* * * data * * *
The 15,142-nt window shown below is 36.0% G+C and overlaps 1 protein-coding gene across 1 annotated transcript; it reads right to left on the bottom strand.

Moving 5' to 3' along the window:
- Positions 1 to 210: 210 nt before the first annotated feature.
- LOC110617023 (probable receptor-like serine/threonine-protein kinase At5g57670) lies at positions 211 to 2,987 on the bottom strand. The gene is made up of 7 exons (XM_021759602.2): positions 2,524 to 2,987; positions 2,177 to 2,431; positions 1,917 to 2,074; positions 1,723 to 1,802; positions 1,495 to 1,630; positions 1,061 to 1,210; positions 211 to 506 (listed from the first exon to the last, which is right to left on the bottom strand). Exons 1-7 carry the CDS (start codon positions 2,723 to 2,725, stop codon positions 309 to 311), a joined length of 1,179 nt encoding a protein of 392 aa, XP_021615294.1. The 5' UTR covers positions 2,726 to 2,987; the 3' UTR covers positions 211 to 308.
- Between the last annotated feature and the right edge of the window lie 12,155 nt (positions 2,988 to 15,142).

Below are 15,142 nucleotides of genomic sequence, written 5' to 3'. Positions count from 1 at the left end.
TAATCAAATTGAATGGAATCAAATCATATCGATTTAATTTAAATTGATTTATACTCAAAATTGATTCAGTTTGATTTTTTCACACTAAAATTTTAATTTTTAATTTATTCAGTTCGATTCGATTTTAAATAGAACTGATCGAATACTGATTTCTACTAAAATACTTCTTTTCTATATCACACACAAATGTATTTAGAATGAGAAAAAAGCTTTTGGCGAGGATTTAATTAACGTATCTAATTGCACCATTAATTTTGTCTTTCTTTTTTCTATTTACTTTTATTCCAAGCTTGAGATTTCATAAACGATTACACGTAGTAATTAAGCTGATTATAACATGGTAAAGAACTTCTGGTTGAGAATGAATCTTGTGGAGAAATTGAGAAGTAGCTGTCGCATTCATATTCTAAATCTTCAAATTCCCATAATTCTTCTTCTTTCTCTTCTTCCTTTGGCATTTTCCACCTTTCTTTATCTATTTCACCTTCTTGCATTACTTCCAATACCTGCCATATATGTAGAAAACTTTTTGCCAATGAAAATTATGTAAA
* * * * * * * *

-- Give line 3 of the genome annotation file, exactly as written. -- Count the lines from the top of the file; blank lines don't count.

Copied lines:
- Positions 1 to 210: 210 nt before the first annotated feature.